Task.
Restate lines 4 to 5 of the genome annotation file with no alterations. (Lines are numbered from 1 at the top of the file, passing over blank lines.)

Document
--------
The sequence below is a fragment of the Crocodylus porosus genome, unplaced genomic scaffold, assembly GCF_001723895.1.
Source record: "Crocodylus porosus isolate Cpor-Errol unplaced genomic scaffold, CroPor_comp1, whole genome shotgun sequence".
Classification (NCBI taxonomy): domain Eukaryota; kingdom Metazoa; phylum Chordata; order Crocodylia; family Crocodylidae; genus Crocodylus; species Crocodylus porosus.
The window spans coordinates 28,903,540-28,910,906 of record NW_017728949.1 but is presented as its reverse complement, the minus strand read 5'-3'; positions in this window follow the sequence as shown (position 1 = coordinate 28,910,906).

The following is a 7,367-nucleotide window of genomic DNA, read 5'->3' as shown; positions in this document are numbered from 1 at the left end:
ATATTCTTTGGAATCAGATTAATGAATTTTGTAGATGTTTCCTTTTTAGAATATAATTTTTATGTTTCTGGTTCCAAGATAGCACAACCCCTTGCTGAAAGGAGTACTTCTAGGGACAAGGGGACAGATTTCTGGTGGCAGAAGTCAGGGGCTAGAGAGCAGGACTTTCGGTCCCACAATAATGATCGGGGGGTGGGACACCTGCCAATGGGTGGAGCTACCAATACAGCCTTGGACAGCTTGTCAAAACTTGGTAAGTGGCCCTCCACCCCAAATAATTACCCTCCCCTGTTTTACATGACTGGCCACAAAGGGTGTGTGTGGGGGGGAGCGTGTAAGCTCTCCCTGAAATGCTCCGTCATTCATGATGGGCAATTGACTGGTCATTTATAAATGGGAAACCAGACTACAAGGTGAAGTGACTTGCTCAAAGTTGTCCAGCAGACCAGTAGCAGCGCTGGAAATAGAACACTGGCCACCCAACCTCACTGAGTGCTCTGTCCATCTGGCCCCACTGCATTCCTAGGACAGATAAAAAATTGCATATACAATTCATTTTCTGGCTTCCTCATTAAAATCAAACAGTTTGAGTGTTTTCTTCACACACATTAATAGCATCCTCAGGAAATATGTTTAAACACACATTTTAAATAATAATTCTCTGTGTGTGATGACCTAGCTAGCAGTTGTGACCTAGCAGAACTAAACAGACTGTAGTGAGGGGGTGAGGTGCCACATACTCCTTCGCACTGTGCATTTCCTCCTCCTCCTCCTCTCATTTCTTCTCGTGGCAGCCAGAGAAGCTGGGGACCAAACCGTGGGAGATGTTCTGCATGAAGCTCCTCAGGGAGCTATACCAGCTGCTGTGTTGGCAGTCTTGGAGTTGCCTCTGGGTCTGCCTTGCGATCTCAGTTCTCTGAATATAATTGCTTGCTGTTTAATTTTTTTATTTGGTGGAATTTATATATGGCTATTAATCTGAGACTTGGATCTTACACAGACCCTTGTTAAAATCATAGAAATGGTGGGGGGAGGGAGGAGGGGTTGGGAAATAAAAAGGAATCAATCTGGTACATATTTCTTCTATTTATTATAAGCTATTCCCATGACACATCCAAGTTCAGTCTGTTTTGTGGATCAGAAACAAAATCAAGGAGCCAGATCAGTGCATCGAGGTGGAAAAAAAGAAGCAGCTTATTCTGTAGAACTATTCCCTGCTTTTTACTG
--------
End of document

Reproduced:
The window spans coordinates 28,903,540-28,910,906 of record NW_017728949.1 but is presented as its reverse complement, the minus strand read 5'-3'; positions in this window follow the sequence as shown (position 1 = coordinate 28,910,906).

The following is a 7,367-nucleotide window of genomic DNA, read 5'->3' as shown; positions in this document are numbered from 1 at the left end: